RENO – Dr. Michael Lucia, a certified sleep disorder specialist, opened eyes during an STN EXPO panel Sunday on sleep apnea by dispelling "voodoo" he said is dominating the current conversation on one of the leading causes of motor crashes.
In fact, added Lucia, obstructive sleep apnea (OSA) results in an average of 50,000 fatalities in motor crashes each year compared to 8,000 in drunk-driving incidents.
The Federal Motor Carrier Safety Administration is poised to release guidelines this fall for commercial drivers and carriers regarding sleep apnea testing and diagnosis followed by proposed rulemaking. The school-bus industry, in general, has been opposed to federal regulation because of the purported high costs associated with testing and necessary sleep equipment that many school bus companies and school districts fear will fall on their shoulders.
Diagnosis and treatment can be expensive despite costs coming down and insurance coverage for procedures and equipment going up in recent years. But Dr. Lucia, an assistant professor at the University of Nevada School of Medicine and owner of the Sierra Pulmonary and Sleep Institute in nearby Sparks, pointed out that many of the costs being cited by organizations are outdated by 10 to 20 years. The National School Transportation Association opposes any federal sleep apnea rules for its member companies because of what it calls "a substantial additional burden." In a letter last fall to FMCSA Administrator Anne Ferro, NSTA pointed out that the potential cost to test 43,500 private-company school bus drivers for sleep apnea, based on their qualifying body mass index, would be $60.13 million. But "conservative estimates" by NSTA that also include screening, diagnosis and treatment ($1,300 each for CPAP machines and monthly monitoring costs of approximately $15 per month per individual) would total $103.63 million.
Lucia confirmed that sleep apnea testing in certified labs can cost about $1,300 not to mention the cost of CPAP machines prescribed to treat positive diagnoses but added that, most importantly, sleep apnea is a considerable health risk to all people, especially school bus drivers charged with ensuring the safety of some 24 million students nationwide. While the cost can still be significant to bus companies and school districts, he also said the total cost of certified testing, which does not have to be performed in a lab as long as the testing gauges actual airflow, can be as little as $400 per person with private insurance, Medicaid and Medicare. If no airflow is measured, he said a positive diagnosis of sleep apnea cannot be made. He also told audience members that only certified doctors who are members of the American Academy of Sleep Medicine should be diagnosing and treating sleep apnea and other sleep disorders rather than primary care physicians who have little or no training.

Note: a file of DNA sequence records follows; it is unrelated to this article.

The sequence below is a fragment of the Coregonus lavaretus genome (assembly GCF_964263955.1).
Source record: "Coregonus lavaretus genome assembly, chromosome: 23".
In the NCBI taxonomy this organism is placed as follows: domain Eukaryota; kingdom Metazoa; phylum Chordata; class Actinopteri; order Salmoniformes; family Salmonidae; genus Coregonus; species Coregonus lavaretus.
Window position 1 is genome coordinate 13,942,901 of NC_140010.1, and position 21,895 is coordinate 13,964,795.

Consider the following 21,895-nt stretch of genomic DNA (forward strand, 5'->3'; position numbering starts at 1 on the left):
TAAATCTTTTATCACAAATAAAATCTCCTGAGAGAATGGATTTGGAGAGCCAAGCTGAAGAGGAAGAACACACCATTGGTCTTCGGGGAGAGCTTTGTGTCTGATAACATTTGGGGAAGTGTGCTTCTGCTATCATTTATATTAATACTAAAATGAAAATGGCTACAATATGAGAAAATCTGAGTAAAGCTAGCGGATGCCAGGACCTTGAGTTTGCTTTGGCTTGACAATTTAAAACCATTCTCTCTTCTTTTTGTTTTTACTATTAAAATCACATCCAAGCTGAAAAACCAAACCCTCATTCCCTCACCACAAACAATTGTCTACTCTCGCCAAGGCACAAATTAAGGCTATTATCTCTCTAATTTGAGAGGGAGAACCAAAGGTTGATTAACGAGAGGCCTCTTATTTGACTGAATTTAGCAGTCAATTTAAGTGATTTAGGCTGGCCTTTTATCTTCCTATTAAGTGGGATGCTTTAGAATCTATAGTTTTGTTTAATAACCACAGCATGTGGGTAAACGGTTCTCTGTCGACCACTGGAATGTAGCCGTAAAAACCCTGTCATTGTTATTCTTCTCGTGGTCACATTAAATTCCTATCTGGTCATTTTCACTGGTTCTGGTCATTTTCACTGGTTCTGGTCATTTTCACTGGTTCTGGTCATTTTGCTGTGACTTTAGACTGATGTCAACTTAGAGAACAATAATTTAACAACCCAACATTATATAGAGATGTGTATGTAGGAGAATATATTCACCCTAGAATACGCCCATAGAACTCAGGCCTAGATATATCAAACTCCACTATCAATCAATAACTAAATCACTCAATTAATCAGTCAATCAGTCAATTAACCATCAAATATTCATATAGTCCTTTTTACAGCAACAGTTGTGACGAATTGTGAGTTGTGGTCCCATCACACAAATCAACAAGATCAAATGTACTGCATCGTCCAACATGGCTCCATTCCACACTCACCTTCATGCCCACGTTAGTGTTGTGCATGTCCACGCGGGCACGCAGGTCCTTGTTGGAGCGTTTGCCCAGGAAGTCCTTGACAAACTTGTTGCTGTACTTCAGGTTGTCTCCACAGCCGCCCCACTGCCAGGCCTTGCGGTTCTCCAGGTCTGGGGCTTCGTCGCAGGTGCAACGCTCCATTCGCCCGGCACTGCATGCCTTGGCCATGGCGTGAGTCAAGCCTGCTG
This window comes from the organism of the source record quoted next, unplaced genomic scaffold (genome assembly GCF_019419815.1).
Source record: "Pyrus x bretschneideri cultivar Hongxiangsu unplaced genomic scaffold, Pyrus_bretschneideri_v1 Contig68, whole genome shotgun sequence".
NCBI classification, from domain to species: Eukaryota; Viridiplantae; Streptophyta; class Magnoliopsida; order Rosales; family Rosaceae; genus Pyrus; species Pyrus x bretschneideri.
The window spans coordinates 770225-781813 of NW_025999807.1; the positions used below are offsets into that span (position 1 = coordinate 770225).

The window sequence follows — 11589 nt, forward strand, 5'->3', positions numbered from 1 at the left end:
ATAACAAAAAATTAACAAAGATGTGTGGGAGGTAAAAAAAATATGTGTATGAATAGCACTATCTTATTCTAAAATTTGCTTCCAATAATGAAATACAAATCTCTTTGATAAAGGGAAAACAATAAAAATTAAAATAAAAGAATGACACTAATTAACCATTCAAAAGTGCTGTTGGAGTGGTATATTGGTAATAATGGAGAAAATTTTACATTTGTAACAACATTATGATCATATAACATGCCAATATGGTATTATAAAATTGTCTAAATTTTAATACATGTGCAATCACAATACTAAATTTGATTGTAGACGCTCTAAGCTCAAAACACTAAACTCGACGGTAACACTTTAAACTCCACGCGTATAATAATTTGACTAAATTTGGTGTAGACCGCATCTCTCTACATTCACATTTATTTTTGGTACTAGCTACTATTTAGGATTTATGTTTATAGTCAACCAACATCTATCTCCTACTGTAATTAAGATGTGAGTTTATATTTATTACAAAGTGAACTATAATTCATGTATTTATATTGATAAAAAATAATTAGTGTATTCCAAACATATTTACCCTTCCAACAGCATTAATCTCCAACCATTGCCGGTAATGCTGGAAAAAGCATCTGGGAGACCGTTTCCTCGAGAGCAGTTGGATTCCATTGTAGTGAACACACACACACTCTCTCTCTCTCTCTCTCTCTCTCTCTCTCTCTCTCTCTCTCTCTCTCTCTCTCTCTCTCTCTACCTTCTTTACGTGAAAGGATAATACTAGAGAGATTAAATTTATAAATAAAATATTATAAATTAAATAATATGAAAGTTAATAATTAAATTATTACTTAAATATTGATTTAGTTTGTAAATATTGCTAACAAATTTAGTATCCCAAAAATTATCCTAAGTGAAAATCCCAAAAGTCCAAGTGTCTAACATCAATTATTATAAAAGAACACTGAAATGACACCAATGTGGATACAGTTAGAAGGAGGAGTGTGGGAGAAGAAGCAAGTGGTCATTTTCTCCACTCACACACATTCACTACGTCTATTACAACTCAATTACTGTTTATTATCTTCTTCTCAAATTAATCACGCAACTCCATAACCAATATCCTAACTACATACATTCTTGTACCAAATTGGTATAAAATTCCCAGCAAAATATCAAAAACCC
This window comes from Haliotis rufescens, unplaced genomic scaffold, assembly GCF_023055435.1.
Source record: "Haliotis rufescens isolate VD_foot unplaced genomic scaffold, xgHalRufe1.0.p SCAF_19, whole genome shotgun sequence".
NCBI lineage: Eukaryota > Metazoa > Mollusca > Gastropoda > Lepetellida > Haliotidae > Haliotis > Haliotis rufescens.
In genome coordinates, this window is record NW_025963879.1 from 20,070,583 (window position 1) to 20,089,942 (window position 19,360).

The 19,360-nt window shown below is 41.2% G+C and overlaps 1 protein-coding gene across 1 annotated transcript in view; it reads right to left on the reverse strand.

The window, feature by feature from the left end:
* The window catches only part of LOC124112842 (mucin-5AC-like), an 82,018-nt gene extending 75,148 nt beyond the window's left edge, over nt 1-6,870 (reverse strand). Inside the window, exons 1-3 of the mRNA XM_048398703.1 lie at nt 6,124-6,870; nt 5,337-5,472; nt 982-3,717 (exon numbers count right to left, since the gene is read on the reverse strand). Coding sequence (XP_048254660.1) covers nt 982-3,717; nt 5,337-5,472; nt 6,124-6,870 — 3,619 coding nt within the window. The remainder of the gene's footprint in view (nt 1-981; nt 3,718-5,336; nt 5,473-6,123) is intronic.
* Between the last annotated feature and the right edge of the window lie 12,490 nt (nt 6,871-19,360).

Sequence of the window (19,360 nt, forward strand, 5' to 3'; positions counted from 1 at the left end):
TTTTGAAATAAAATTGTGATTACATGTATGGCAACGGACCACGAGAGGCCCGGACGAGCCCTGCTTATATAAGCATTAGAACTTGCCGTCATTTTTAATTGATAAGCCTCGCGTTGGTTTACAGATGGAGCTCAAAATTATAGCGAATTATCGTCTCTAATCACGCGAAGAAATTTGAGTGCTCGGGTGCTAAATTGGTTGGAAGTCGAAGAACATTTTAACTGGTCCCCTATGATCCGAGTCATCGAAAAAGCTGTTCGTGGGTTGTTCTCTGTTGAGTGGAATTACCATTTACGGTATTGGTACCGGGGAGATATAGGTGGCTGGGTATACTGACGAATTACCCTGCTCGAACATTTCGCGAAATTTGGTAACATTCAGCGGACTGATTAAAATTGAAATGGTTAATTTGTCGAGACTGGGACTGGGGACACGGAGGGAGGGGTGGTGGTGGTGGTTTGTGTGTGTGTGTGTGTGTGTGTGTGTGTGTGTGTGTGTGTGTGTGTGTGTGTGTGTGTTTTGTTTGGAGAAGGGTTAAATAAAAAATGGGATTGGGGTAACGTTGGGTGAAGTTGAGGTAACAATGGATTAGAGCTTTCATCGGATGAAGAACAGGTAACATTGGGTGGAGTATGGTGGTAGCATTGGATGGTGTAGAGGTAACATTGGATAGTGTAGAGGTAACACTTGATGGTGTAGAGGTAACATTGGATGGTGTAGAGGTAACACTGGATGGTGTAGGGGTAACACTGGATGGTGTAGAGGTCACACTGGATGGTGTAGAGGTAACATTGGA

"There's a lot of voodoo out there," he added.
Lucia was joined on the panel "Asleep at the Wheel: Driving Home the Facts on Sleep Apnea" by Max Christensen, president of the National Association of State Directors of Pupil Transportation and the school transportation consultant at the Iowa Department of Education. Christensen has sat in on meetings with FMCSA representatives regarding the pending guidelines and proposed rulemaking as well as having undergone sleep-apnea testing. Other panelists were Ralph Knight, director of transportation at Napa Valley Unified School District north of San Francisco, and Charley Kennington, director of Innovative Transportation Solutions at the Region 4 Education Services Center in Houston.
Kennington, who is being treated for sleep apnea himself, told the audience that his discussion with school districts in the Houston area indicates little or no issues with drivers having sleep apnea. But Lucia said many people fail to correlate sleep apnea with other health issues such as heart attacks and stroke. In fact, Lucia continued, sleep apnea is as big of a risk factor for heart disease as is smoking. He also said that the effects of getting only two to four hours of uninterrupted sleep before driving is similar to consuming seven to 10 beers.
"(Having undiagnosed and untreated sleep apnea) is like know you have cholesterol (levels) of 300 and not doing anything about it," he added.
Lucia said 10 to 20 percent of the U.S. population suffers from sleep apnea, and 15 percent to as many as 40 percent of commercial drivers have the condition. Likewise, he said two-thirds of all Americans are overweight or obese, a figure that grows to as much as 80 percent for commercial drivers. Additionally, he said drivers with OSA are three to five times more likely of being in a motor vehicle crash.